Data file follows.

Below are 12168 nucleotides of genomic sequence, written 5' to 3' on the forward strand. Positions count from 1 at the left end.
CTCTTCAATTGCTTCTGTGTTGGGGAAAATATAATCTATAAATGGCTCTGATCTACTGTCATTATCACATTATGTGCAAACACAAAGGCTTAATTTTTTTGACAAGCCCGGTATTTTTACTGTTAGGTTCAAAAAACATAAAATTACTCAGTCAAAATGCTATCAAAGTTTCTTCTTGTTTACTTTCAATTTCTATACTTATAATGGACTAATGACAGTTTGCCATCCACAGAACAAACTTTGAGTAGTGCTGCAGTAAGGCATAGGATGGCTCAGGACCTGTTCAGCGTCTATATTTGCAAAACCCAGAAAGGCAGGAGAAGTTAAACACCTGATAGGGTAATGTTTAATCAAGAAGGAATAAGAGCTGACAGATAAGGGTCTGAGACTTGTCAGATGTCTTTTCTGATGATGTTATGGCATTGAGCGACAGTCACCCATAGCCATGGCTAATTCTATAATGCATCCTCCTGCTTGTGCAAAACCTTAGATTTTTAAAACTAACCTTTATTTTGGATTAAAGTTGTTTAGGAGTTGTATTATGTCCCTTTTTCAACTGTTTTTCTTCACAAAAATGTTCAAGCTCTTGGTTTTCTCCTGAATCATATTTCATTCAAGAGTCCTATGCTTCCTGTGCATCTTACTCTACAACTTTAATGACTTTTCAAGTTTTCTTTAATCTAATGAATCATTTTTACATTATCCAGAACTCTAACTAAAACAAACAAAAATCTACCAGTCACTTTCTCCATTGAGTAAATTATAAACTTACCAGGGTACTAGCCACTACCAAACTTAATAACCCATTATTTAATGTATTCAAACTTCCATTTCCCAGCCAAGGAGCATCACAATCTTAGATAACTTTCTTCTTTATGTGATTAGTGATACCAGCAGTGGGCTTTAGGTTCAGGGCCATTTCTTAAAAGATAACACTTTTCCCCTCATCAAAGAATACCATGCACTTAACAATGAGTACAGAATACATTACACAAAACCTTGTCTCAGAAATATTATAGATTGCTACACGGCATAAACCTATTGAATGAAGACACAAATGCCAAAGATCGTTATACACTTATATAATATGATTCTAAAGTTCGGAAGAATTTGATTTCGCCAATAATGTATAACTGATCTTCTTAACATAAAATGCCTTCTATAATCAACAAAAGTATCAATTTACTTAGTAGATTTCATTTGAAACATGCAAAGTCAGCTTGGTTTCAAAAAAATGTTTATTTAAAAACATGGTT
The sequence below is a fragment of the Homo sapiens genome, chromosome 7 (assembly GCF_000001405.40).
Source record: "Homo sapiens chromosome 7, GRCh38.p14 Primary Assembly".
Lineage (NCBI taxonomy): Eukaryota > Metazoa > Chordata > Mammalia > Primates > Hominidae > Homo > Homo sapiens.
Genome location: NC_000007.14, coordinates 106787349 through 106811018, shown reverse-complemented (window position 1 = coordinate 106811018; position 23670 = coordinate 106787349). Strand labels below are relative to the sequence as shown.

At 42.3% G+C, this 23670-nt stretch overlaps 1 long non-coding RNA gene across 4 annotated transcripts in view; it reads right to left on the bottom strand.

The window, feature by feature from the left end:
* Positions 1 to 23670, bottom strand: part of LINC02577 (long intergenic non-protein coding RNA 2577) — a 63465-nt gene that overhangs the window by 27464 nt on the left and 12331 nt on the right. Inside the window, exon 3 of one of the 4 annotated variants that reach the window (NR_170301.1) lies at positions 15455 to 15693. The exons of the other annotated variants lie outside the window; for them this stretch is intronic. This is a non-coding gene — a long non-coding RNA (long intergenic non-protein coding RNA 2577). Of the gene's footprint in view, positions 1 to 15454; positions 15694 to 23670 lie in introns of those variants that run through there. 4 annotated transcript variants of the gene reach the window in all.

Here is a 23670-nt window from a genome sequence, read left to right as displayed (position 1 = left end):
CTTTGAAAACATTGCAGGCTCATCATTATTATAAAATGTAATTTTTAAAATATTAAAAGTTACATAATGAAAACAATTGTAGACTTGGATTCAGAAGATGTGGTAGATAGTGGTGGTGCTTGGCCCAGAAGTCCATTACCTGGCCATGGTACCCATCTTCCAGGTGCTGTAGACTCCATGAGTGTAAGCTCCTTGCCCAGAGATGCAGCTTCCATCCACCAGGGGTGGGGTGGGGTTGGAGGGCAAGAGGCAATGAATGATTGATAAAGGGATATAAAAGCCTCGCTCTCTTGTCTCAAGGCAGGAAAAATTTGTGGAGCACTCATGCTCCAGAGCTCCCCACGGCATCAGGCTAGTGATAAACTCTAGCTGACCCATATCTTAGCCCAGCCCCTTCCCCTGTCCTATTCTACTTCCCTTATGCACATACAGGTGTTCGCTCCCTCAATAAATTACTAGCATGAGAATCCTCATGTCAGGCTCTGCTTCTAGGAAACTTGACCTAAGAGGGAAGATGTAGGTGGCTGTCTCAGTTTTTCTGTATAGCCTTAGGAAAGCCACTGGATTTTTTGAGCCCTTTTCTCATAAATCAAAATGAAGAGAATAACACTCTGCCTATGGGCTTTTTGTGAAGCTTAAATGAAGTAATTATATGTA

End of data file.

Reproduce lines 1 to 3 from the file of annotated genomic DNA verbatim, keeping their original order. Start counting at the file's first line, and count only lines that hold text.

Below are 12168 nucleotides of genomic sequence, written 5' to 3' on the forward strand. Positions count from 1 at the left end.
CTCTTCAATTGCTTCTGTGTTGGGGAAAATATAATCTATAAATGGCTCTGATCTACTGTCATTATCACATTATGTGCAAACACAAAGGCTTAATTTTTTTGACAAGCCCGGTATTTTTACTGTTAGGTTCAAAAAACATAAAATTACTCAGTCAAAATGCTATCAAAGTTTCTTCTTGTTTACTTTCAATTTCTATACTTATAATGGACTAATGACAGTTTGCCATCCACAGAACAAACTTTGAGTAGTGCTGCAGTAAGGCATAGGATGGCTCAGGACCTGTTCAGCGTCTATATTTGCAAAACCCAGAAAGGCAGGAGAAGTTAAACACCTGATAGGGTAATGTTTAATCAAGAAGGAATAAGAGCTGACAGATAAGGGTCTGAGACTTGTCAGATGTCTTTTCTGATGATGTTATGGCATTGAGCGACAGTCACCCATAGCCATGGCTAATTCTATAATGCATCCTCCTGCTTGTGCAAAACCTTAGATTTTTAAAACTAACCTTTATTTTGGATTAAAGTTGTTTAGGAGTTGTATTATGTCCCTTTTTCAACTGTTTTTCTTCACAAAAATGTTCAAGCTCTTGGTTTTCTCCTGAATCATATTTCATTCAAGAGTCCTATGCTTCCTGTGCATCTTACTCTACAACTTTAATGACTTTTCAAGTTTTCTTTAATCTAATGAATCATTTTTACATTATCCAGAACTCTAACTAAAACAAACAAAAATCTACCAGTCACTTTCTCCATTGAGTAAATTATAAACTTACCAGGGTACTAGCCACTACCAAACTTAATAACCCATTATTTAATGTATTCAAACTTCCATTTCCCAGCCAAGGAGCATCACAATCTTAGATAACTTTCTTCTTTATGTGATTAGTGATACCAGCAGTGGGCTTTAGGTTCAGGGCCATTTCTTAAAAGATAACACTTTTCCCCTCATCAAAGAATACCATGCACTTAACAATGAGTACAGAATACATTACACAAAACCTTGTCTCAGAAATATTATAGATTGCTACACGGCATAAACCTATTGAATGAAGACACAAATGCCAAAGATCGTTATACACTTATATAATATGATTCTAAAGTTCGGAAGAATTTGATTTCGCCAATAATGTATAACTGATCTTCTTAACATAAAATGCCTTCTATAATCAACAAAAGTATCAATTTACTTAGTAGATTTCATTTGAAACATGCAAAGTCAGCTTGGTTTCAAAAAAATGTTTATTTAAAAACATGGTT
The sequence below is a fragment of the Homo sapiens genome, chromosome 7 (assembly GCF_000001405.40).